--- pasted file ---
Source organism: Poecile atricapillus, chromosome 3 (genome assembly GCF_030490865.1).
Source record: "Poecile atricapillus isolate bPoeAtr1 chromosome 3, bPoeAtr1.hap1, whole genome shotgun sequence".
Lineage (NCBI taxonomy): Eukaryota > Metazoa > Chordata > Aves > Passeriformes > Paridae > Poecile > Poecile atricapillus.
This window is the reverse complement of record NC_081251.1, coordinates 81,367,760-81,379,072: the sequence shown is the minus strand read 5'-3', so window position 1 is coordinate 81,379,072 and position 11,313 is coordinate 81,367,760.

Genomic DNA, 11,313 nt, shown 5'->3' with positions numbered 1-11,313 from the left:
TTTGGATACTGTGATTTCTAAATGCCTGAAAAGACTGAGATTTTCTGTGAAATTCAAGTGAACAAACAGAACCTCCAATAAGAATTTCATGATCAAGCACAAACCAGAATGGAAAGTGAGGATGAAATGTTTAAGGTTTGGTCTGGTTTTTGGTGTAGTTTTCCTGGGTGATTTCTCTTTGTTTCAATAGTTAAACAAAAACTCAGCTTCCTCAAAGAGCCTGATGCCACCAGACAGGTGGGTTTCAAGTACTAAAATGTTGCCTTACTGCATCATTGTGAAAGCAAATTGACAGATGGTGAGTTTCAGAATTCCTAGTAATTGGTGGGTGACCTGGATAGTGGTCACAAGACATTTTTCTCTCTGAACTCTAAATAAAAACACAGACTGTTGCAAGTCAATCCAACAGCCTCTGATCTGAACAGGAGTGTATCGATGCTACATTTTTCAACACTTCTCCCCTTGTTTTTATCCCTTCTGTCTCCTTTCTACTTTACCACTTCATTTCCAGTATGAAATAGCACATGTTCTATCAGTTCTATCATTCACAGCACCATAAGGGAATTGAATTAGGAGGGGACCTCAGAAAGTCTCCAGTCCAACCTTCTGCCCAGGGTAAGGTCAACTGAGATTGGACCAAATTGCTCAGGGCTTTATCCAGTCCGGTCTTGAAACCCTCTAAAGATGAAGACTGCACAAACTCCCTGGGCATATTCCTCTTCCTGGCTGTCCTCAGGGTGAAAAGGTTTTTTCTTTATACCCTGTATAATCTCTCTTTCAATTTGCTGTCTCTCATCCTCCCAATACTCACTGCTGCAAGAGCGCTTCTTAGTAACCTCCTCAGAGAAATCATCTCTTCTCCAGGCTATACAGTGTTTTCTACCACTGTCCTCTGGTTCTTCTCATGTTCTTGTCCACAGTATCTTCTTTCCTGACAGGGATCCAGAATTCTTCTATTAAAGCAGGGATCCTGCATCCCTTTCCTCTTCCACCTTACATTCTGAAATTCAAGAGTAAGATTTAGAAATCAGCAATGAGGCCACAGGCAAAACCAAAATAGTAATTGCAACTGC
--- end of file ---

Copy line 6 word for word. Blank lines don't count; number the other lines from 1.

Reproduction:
TTTGGATACTGTGATTTCTAAATGCCTGAAAAGACTGAGATTTTCTGTGAAATTCAAGTGAACAAACAGAACCTCCAATAAGAATTTCATGATCAAGCACAAACCAGAATGGAAAGTGAGGATGAAATGTTTAAGGTTTGGTCTGGTTTTTGGTGTAGTTTTCCTGGGTGATTTCTCTTTGTTTCAATAGTTAAACAAAAACTCAGCTTCCTCAAAGAGCCTGATGCCACCAGACAGGTGGGTTTCAAGTACTAAAATGTTGCCTTACTGCATCATTGTGAAAGCAAATTGACAGATGGTGAGTTTCAGAATTCCTAGTAATTGGTGGGTGACCTGGATAGTGGTCACAAGACATTTTTCTCTCTGAACTCTAAATAAAAACACAGACTGTTGCAAGTCAATCCAACAGCCTCTGATCTGAACAGGAGTGTATCGATGCTACATTTTTCAACACTTCTCCCCTTGTTTTTATCCCTTCTGTCTCCTTTCTACTTTACCACTTCATTTCCAGTATGAAATAGCACATGTTCTATCAGTTCTATCATTCACAGCACCATAAGGGAATTGAATTAGGAGGGGACCTCAGAAAGTCTCCAGTCCAACCTTCTGCCCAGGGTAAGGTCAACTGAGATTGGACCAAATTGCTCAGGGCTTTATCCAGTCCGGTCTTGAAACCCTCTAAAGATGAAGACTGCACAAACTCCCTGGGCATATTCCTCTTCCTGGCTGTCCTCAGGGTGAAAAGGTTTTTTCTTTATACCCTGTATAATCTCTCTTTCAATTTGCTGTCTCTCATCCTCCCAATACTCACTGCTGCAAGAGCGCTTCTTAGTAACCTCCTCAGAGAAATCATCTCTTCTCCAGGCTATACAGTGTTTTCTACCACTGTCCTCTGGTTCTTCTCATGTTCTTGTCCACAGTATCTTCTTTCCTGACAGGGATCCAGAATTCTTCTATTAAAGCAGGGATCCTGCATCCCTTTCCTCTTCCACCTTACATTCTGAAATTCAAGAGTAAGATTTAGAAATCAGCAATGAGGCCACAGGCAAAACCAAAATAGTAATTGCAACTGC